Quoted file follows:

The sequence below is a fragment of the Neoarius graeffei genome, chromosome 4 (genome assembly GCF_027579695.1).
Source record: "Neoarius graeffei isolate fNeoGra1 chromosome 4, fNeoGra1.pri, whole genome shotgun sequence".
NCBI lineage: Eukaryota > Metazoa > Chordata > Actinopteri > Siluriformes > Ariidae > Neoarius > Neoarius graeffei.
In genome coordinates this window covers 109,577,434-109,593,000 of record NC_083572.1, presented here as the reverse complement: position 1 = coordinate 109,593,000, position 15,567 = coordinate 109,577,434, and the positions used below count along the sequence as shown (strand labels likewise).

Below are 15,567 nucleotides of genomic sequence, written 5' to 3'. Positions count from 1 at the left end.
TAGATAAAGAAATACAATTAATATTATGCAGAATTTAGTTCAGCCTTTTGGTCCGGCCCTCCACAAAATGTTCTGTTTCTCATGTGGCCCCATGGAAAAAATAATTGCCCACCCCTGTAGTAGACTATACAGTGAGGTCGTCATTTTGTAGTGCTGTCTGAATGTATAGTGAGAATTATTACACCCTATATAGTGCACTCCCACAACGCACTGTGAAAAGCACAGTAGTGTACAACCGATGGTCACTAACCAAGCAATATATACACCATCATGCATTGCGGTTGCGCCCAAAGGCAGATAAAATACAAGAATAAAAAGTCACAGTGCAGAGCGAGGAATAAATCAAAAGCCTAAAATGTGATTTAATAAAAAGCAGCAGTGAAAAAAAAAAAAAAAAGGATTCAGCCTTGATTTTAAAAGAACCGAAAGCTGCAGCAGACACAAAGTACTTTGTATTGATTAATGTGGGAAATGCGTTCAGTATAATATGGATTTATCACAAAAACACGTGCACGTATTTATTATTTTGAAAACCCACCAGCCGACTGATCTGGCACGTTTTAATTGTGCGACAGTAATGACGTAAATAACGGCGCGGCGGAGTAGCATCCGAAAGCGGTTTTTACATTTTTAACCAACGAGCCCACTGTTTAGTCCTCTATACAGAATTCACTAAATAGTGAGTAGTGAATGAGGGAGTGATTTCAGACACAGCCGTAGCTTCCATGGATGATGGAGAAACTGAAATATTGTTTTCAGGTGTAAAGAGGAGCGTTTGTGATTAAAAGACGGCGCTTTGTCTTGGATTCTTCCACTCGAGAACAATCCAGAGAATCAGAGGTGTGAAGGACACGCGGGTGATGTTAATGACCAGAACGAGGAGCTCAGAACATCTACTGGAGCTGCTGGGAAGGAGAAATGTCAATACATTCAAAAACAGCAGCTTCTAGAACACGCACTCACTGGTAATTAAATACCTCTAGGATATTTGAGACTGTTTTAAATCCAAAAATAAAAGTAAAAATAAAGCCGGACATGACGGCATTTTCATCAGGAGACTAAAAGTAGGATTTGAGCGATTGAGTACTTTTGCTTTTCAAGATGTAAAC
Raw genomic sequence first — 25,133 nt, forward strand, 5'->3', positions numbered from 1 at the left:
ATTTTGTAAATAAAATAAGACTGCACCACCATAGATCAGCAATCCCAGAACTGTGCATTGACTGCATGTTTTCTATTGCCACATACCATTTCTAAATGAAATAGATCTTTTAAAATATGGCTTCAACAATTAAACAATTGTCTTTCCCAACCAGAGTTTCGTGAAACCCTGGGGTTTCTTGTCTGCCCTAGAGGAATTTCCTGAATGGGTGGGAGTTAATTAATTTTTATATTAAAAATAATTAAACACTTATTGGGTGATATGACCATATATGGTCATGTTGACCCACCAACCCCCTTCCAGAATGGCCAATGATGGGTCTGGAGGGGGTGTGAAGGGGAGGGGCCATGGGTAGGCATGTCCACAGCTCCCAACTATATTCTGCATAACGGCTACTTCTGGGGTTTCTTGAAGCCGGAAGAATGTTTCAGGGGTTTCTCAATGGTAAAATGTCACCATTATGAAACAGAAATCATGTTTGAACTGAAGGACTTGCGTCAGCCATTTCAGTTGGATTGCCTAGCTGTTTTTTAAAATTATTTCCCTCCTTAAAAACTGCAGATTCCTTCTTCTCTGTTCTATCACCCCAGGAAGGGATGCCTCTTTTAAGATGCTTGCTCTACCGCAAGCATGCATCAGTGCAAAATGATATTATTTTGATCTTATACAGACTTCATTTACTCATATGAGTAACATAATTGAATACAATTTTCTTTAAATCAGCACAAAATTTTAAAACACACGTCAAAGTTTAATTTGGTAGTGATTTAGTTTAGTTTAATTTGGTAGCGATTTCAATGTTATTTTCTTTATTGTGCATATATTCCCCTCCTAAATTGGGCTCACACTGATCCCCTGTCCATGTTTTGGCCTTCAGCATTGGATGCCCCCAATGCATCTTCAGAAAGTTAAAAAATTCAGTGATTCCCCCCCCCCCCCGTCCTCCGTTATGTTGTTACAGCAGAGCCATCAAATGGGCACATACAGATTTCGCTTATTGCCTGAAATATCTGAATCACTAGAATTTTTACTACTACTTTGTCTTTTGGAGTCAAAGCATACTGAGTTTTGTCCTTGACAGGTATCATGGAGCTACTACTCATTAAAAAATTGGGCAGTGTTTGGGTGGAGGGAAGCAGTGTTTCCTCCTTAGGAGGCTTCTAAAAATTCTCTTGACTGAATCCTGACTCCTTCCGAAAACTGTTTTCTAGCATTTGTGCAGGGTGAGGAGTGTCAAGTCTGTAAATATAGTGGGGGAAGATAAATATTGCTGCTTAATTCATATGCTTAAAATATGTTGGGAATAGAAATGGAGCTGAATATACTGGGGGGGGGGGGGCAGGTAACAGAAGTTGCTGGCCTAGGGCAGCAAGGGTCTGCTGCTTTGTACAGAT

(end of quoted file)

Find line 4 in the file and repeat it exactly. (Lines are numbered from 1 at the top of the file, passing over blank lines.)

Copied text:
In genome coordinates this window covers 109,577,434-109,593,000 of record NC_083572.1, presented here as the reverse complement: position 1 = coordinate 109,593,000, position 15,567 = coordinate 109,577,434, and the positions used below count along the sequence as shown (strand labels likewise).